What happens to the security camera footage at VU Amsterdam?
While camera surveillance makes some people feel safe, others experience it as an invasion of their privacy. According to the Dutch Data Protection Authority, an employer or educational institution must have a legitimate interest for camera surveillance. ‘For example, to prevent theft or to protect employees and visitors’, its website states. VU Amsterdam lists four reasons for camera use: prevention, detecting offenders, monitoring, and increasing the sense of security.
On its website, the university says the following about prevention: ‘Part of the preventive effect is of course achieved as a result of potential perpetrators being aware of the presence of the cameras and realising that the images can serve as evidence later.’ This sounds plausible, but is there scientific evidence for this claim? “There are studies that show camera security can be preventive, but context is important”, says criminologist Jasper van der Kemp. “If you use cameras to deter, you assume that potential offenders are paying attention to whether or not they're on camera. And it also means those cameras have to be clearly visible. The funny thing is, I think 9 out of 10 people at our university can't even tell you where the cameras on campus are situated. You barely see them, or you really have to pay attention.”
Incidentally, you can use camera surveillance in particular to prevent incidents such as theft, Van der Kemp continues. “Offenders often plan crimes such as theft. These calculated crimes you may be able to prevent, but incidents such as fights, for example, you cannot prevent with cameras. Those are typically things that happen as a result of emotional outbursts or under the influence of drugs or alcohol, although that doesn't happen very often at VU Amsterdam.”
To a poll on Instagram, 379 people responded: 12 percent think there are too many cameras, 18 percent think there should be more cameras, 29 percent think the current situation is fine and 41 percent have no opinion.
More measures at once
That leaves the question: is the deterrent effect such that offenders no longer strike at VU Amsterdam or do they look for a place where there are no cameras? Van der Kemp: “Proving a preventive effect is always difficult, but it has been demonstrated in some studies. Still, it's hard to know whether camera security prevents many crimes at VU Amsterdam – you actually need a randomized controlled trial for that [An intervention study in which the study population is divided into an intervention group and a control group, ed.]. We also know from criminological studies that it is important to have more measures at the same time. So for example, a combination of camera surveillance, security guards walking around regularly, and students and staff keeping an eye on things.”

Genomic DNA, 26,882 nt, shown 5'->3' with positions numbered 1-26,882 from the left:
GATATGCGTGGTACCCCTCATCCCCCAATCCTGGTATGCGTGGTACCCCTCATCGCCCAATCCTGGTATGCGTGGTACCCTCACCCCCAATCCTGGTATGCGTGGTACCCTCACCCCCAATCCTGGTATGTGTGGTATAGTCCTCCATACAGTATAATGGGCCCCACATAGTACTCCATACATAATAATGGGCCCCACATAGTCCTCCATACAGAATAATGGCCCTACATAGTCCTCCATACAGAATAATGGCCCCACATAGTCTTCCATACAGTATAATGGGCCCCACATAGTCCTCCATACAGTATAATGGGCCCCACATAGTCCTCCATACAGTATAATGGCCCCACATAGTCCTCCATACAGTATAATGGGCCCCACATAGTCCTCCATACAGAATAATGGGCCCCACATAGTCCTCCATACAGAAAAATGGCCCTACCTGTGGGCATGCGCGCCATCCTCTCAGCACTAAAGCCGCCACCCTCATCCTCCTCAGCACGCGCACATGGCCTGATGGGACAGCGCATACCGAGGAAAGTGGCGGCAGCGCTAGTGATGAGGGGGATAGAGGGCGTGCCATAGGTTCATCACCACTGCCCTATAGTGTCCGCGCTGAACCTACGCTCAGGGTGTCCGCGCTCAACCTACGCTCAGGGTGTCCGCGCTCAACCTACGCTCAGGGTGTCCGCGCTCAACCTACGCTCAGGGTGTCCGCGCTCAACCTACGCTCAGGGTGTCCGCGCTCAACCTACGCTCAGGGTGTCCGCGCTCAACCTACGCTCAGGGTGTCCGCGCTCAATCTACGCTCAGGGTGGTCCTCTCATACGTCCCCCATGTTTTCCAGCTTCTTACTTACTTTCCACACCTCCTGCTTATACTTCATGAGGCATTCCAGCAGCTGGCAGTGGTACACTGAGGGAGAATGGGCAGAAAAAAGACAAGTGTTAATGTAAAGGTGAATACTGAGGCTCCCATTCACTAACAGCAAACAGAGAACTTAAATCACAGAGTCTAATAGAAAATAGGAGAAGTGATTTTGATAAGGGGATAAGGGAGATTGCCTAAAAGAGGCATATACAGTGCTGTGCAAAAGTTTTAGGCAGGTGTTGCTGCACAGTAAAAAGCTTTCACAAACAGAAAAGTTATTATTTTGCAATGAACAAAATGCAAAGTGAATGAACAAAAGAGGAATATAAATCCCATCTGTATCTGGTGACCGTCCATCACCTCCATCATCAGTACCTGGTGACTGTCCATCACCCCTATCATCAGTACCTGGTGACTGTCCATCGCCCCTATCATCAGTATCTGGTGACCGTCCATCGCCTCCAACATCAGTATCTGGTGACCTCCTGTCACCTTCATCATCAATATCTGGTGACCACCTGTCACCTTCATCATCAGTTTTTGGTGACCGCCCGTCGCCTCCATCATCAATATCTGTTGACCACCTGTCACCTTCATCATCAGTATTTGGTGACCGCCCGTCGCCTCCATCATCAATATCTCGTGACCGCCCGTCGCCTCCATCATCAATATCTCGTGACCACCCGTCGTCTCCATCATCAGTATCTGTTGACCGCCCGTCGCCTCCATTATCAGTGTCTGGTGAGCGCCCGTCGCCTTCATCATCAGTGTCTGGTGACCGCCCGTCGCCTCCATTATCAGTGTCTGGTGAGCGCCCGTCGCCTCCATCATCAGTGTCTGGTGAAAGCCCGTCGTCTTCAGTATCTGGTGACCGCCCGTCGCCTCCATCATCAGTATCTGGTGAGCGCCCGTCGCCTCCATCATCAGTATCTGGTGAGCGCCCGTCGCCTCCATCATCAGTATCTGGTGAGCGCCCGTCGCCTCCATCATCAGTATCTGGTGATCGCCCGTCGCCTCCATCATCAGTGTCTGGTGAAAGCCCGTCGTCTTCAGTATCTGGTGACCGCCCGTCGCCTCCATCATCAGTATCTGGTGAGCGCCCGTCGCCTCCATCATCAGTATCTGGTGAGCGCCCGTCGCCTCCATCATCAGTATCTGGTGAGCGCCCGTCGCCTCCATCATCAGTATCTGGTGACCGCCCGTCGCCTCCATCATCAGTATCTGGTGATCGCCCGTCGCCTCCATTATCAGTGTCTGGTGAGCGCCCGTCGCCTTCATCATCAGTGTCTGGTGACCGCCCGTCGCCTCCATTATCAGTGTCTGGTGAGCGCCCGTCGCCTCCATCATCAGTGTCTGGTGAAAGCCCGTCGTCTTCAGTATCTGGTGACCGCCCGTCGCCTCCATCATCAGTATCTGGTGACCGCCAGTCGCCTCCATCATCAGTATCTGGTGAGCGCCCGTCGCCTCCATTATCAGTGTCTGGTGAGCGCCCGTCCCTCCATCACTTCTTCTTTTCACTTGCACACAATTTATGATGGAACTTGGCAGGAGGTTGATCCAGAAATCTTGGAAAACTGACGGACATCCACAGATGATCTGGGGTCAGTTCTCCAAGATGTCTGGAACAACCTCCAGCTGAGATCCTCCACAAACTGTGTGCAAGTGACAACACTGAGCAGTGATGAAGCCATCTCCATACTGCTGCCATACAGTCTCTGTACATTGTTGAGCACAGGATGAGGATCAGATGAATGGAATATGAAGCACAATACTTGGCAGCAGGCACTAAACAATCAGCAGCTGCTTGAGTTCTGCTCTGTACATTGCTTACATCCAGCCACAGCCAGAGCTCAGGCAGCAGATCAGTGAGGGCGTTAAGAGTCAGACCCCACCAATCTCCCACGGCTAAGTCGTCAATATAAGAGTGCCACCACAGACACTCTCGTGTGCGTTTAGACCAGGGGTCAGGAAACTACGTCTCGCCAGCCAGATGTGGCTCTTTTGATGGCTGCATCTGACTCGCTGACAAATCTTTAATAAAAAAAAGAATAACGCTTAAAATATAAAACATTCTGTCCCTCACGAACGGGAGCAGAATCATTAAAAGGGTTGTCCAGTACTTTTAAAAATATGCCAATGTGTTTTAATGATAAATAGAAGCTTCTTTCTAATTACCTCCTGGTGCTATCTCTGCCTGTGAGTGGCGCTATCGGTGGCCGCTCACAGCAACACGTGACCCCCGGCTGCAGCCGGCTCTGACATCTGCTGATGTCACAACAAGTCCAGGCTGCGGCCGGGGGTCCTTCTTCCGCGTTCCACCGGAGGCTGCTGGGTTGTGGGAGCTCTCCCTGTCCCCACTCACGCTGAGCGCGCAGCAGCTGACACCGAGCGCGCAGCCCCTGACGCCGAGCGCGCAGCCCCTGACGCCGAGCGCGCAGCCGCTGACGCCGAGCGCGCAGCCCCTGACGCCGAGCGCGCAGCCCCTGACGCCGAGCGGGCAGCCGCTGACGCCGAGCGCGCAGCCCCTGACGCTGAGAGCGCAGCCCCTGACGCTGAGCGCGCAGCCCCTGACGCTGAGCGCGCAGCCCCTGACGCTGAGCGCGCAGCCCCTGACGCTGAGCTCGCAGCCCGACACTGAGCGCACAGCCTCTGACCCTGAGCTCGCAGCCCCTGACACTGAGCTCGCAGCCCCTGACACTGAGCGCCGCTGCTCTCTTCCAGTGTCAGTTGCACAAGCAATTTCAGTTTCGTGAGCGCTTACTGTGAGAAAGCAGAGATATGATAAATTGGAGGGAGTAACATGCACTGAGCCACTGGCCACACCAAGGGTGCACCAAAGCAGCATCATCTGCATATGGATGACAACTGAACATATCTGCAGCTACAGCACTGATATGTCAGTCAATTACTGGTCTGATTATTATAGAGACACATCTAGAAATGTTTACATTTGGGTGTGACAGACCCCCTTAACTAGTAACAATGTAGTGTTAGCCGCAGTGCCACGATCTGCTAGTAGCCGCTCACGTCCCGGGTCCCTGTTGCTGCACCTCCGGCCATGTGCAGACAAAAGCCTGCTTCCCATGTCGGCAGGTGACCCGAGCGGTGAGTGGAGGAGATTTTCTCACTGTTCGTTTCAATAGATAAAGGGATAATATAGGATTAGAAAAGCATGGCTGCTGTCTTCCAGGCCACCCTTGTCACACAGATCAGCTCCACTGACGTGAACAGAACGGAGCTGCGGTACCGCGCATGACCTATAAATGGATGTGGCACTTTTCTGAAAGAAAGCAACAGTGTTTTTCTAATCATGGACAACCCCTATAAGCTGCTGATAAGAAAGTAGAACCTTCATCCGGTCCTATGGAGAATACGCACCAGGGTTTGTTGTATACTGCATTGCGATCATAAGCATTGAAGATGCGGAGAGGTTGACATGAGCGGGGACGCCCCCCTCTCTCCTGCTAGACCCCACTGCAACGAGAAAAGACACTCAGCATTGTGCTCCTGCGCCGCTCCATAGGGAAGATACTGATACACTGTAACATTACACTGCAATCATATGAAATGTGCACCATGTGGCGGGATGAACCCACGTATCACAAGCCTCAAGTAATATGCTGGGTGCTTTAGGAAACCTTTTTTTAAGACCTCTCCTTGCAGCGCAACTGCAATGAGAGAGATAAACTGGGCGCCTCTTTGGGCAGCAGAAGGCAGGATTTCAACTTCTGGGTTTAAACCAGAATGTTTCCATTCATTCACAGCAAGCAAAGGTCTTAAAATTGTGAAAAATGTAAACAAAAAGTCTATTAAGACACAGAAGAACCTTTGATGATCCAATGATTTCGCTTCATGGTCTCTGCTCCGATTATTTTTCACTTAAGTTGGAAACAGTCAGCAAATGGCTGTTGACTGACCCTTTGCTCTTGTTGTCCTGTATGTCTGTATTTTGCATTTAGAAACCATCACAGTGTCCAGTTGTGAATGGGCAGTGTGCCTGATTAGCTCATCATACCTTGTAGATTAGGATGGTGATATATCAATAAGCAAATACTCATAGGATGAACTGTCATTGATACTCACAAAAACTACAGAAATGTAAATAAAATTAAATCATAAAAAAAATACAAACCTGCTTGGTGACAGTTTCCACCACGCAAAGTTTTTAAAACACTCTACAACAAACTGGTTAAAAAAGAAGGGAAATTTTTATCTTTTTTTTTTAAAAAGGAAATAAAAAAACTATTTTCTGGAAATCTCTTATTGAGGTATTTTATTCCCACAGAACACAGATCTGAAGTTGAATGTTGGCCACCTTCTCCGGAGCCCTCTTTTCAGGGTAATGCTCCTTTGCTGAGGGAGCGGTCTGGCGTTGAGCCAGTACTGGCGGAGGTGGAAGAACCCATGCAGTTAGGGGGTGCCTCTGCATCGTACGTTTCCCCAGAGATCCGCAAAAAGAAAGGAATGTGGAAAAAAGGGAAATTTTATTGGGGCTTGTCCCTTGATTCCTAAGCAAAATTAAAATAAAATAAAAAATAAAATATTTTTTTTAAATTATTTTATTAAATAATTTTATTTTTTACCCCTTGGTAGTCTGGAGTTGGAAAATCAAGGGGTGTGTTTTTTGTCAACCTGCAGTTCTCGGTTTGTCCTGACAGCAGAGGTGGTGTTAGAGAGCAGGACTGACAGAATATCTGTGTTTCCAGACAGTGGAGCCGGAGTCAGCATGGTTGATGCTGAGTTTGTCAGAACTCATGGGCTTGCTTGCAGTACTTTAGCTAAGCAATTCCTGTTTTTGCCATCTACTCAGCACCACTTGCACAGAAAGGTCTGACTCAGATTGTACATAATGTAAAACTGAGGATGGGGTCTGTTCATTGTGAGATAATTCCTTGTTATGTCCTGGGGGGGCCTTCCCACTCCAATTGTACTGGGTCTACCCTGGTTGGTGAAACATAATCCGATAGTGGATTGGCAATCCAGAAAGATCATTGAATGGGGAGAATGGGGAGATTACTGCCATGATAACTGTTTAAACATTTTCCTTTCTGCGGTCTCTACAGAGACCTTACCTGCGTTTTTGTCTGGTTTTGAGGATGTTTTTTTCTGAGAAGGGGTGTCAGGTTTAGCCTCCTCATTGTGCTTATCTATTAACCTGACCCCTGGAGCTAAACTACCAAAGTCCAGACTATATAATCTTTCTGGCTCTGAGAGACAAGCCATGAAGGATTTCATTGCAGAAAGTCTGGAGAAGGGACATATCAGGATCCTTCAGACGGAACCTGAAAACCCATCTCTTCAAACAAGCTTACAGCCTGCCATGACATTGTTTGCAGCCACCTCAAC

Hosts and guards
According to Corporate Real Estate and Facilities (FCO), VU Amsterdam is indeed using a combination of different measures. ‘We prefer to make use of our hosts and guards. But the campus is too large for surveillance alone’, FCO says in a written response. In other words, the university needs camera surveillance.
But what exactly happens to the surveillance footage? According to the Camera Surveillance Regulations, the images are kept for a maximum of 10 days – considerably shorter than the Dutch Data Protection Authority's guideline of 4 weeks. FCO writes that there are clear agreements about reviewing the footage. ‘If we receive reports of incidents or if someone reports theft or violence, only a select group of people can view the footage. Therefore, it is important to report incidents as soon as possible so that we can find out if there is camera footage that should be stored.’
What stands out in the regulations is that the university has the authority to place hidden cameras. Does FCO actually deploy them? ‘We try to deploy physical alert surveillance first and only then visible cameras. We do indeed have the ability to deploy hidden cameras, but the VU Amsterdam campus is an open and welcoming environment where so far that has not been necessary.’ FCO is unwilling or unable to provide examples of when they would choose to deploy hidden cameras.
‘Big brother is watching’, a chalkboard reads in the New University Building. (Image: Emma Sprangers)
Constantly being filmed
When installing cameras, the university wants to avoid – as much as possible – people being continuously in view while working or visiting. The regulations state that there are also exceptions to this: ‘At locations where there are increased security risks, such as a relatively high risk of aggression or theft, it is possible that those involved are continuously on camera if this is necessary and when less drastic measures are not effective.’
‘For understandable reasons’, says FCO, it cannot comment on which locations are involved. ‘In the past, especially in the evenings, we have had several instances of molestation and vandalism in lecture halls. In such cases, active monitoring can enable quick and effective action. Signalling by fellow students is also a means of keeping the campus safe.’
Leaving laptops unattended
So VU Amsterdam also uses camera surveillance for monitoring. In the basement of the main building, security guards monitor the live images. In what other cases do they intervene? ‘In cases of extreme crowding, we perform crowd control’, says FCO. ‘The live footage enables us to see when it gets very crowded at an entrance. If that is the case, we open the revolving door or instruct campus coaches. That way we can keep everything on track.’
Finally, Van der Kemp mentions an adverse effect of camera surveillance. “If users of an area know that there is camera surveillance, they sometimes pay less attention to their belongings. For example, they are more likely to leave their laptops unattended. So camera security can also encourage unsafe behaviour.”